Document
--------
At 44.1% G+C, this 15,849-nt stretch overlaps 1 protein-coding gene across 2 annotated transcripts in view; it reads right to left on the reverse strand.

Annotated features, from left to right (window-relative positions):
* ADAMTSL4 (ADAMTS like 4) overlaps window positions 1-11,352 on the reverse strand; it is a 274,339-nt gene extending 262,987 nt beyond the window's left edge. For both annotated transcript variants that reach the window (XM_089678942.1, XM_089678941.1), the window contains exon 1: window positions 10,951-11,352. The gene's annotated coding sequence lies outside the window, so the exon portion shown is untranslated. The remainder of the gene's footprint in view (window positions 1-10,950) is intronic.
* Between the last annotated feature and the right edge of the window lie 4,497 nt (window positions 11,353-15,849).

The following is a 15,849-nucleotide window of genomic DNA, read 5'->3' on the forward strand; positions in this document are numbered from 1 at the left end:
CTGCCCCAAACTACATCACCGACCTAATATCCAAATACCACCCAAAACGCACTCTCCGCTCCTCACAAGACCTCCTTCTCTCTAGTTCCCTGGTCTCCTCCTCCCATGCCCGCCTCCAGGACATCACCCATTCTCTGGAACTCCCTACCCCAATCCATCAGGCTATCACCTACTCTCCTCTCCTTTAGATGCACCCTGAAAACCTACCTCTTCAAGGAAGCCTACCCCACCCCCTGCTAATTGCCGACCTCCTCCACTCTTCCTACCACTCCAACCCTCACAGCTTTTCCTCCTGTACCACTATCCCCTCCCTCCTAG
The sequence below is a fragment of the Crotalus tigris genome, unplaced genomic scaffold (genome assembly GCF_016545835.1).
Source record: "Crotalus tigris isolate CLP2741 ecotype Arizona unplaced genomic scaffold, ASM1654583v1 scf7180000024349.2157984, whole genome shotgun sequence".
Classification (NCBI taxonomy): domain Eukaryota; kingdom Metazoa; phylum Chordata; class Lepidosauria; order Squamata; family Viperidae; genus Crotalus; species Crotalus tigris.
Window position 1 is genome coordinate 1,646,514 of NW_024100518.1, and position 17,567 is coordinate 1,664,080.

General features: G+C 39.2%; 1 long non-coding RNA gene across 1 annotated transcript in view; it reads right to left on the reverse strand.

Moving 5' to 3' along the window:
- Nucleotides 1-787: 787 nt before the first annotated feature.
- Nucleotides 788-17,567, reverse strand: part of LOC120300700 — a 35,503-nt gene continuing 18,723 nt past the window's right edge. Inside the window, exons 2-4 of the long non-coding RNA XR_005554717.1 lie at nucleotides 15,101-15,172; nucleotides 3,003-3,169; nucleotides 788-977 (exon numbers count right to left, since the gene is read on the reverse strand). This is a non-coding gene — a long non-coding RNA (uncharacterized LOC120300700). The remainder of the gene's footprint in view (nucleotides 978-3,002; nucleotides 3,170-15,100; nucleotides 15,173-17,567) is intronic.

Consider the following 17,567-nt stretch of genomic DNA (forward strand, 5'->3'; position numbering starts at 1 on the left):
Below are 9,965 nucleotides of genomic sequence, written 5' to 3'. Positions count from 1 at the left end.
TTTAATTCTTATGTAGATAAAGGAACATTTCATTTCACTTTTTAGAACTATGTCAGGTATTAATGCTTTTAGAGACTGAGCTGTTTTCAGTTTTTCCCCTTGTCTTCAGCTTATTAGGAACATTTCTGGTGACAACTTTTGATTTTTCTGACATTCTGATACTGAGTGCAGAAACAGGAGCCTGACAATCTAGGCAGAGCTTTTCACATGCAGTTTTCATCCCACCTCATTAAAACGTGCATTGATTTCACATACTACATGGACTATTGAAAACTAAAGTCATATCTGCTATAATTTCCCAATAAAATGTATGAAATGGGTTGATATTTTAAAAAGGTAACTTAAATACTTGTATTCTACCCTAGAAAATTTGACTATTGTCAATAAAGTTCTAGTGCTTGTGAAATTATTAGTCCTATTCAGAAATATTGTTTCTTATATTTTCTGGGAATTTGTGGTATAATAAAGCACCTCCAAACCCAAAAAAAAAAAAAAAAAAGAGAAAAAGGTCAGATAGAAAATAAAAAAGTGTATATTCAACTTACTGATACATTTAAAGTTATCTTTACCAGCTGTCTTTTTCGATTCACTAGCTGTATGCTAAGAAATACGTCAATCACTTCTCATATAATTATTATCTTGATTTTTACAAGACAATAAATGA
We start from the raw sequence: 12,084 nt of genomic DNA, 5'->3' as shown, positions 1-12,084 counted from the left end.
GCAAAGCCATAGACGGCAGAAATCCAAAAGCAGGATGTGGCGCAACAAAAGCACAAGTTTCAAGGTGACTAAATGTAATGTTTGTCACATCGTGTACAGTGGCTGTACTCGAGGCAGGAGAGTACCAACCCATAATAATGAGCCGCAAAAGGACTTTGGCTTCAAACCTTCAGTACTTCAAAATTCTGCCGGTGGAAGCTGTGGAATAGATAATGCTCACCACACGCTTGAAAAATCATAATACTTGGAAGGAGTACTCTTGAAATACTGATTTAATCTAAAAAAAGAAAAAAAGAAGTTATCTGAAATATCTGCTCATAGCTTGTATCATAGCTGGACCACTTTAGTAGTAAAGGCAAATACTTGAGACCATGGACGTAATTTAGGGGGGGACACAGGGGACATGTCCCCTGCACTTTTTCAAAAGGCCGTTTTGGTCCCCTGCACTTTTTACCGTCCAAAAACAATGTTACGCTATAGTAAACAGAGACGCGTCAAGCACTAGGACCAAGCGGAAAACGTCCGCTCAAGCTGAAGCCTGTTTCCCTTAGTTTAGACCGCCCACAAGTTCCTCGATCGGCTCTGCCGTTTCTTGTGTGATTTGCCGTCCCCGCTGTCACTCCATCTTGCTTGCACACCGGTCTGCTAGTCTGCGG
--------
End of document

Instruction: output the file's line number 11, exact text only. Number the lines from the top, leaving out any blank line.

General features: G+C 39.2%; 1 long non-coding RNA gene across 1 annotated transcript in view; it reads right to left on the reverse strand.